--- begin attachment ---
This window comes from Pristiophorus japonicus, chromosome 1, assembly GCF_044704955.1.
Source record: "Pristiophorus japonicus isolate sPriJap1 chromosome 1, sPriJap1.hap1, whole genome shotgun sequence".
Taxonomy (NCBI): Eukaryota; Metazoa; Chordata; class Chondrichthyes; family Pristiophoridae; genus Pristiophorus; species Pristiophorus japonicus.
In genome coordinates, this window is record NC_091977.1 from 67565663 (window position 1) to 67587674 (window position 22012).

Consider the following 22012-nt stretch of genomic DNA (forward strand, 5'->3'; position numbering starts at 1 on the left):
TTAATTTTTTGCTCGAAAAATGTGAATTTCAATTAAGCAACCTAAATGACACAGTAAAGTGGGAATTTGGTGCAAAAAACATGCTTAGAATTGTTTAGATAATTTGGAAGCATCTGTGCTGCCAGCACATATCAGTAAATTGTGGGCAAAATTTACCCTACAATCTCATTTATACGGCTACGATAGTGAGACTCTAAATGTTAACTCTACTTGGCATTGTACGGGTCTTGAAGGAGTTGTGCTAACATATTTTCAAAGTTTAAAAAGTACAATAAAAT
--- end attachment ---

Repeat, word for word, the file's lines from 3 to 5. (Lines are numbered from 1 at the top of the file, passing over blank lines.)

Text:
Taxonomy (NCBI): Eukaryota; Metazoa; Chordata; class Chondrichthyes; family Pristiophoridae; genus Pristiophorus; species Pristiophorus japonicus.
In genome coordinates, this window is record NC_091977.1 from 67565663 (window position 1) to 67587674 (window position 22012).

Consider the following 22012-nt stretch of genomic DNA (forward strand, 5'->3'; position numbering starts at 1 on the left):